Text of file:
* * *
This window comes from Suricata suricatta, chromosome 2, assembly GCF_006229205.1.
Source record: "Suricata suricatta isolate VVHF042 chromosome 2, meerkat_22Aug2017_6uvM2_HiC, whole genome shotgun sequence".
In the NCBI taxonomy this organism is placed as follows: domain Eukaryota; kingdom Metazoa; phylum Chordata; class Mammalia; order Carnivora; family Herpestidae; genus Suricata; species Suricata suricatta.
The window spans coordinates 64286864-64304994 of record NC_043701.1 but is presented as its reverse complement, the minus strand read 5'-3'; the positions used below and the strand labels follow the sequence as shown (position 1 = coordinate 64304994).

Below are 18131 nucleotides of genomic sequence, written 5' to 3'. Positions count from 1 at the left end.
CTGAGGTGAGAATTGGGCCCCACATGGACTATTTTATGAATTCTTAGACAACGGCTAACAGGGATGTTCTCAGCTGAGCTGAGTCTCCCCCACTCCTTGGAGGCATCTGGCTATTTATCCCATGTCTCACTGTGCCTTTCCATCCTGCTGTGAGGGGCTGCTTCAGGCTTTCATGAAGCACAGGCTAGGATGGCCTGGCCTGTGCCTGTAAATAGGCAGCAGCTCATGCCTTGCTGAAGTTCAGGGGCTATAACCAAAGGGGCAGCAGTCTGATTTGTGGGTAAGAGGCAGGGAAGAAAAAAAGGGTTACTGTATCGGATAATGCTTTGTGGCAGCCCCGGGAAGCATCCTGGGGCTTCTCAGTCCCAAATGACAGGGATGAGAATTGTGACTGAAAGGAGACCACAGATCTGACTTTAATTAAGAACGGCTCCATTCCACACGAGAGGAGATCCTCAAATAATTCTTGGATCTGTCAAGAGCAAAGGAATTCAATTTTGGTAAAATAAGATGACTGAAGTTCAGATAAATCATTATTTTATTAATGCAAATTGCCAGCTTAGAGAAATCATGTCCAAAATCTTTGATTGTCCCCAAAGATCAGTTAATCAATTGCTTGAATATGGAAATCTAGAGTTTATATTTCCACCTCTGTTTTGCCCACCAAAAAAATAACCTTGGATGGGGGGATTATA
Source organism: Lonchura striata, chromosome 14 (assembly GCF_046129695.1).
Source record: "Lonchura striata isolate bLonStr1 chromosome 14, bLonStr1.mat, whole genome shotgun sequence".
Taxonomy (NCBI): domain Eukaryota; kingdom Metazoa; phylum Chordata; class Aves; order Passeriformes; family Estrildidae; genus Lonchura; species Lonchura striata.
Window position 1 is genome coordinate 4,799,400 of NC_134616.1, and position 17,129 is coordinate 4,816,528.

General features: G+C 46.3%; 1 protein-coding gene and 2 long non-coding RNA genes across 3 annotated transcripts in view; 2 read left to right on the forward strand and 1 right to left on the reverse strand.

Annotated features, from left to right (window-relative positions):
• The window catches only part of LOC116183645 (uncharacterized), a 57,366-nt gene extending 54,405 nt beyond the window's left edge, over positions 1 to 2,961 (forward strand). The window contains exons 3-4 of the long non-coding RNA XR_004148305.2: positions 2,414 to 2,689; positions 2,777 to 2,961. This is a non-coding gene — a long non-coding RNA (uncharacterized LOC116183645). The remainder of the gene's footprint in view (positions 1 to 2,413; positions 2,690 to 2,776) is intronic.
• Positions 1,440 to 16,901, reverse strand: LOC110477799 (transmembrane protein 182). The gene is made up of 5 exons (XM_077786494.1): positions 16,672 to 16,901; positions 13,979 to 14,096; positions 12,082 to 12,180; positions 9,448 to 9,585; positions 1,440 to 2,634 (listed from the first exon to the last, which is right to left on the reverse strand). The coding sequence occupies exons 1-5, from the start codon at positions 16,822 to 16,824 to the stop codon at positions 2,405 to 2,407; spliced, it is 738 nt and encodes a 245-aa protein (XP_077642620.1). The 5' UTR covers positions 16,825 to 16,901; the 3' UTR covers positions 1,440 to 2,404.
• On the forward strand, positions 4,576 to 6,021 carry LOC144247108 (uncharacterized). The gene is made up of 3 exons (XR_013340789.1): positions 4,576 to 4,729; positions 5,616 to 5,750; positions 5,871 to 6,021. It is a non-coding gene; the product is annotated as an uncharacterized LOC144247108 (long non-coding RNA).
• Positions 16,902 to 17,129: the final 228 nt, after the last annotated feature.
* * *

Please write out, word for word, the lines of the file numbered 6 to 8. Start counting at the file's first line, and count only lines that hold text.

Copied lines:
CTGAGGTGAGAATTGGGCCCCACATGGACTATTTTATGAATTCTTAGACAACGGCTAACAGGGATGTTCTCAGCTGAGCTGAGTCTCCCCCACTCCTTGGAGGCATCTGGCTATTTATCCCATGTCTCACTGTGCCTTTCCATCCTGCTGTGAGGGGCTGCTTCAGGCTTTCATGAAGCACAGGCTAGGATGGCCTGGCCTGTGCCTGTAAATAGGCAGCAGCTCATGCCTTGCTGAAGTTCAGGGGCTATAACCAAAGGGGCAGCAGTCTGATTTGTGGGTAAGAGGCAGGGAAGAAAAAAAGGGTTACTGTATCGGATAATGCTTTGTGGCAGCCCCGGGAAGCATCCTGGGGCTTCTCAGTCCCAAATGACAGGGATGAGAATTGTGACTGAAAGGAGACCACAGATCTGACTTTAATTAAGAACGGCTCCATTCCACACGAGAGGAGATCCTCAAATAATTCTTGGATCTGTCAAGAGCAAAGGAATTCAATTTTGGTAAAATAAGATGACTGAAGTTCAGATAAATCATTATTTTATTAATGCAAATTGCCAGCTTAGAGAAATCATGTCCAAAATCTTTGATTGTCCCCAAAGATCAGTTAATCAATTGCTTGAATATGGAAATCTAGAGTTTATATTTCCACCTCTGTTTTGCCCACCAAAAAAATAACCTTGGATGGGGGGATTATA
Source organism: Lonchura striata, chromosome 14 (assembly GCF_046129695.1).
Source record: "Lonchura striata isolate bLonStr1 chromosome 14, bLonStr1.mat, whole genome shotgun sequence".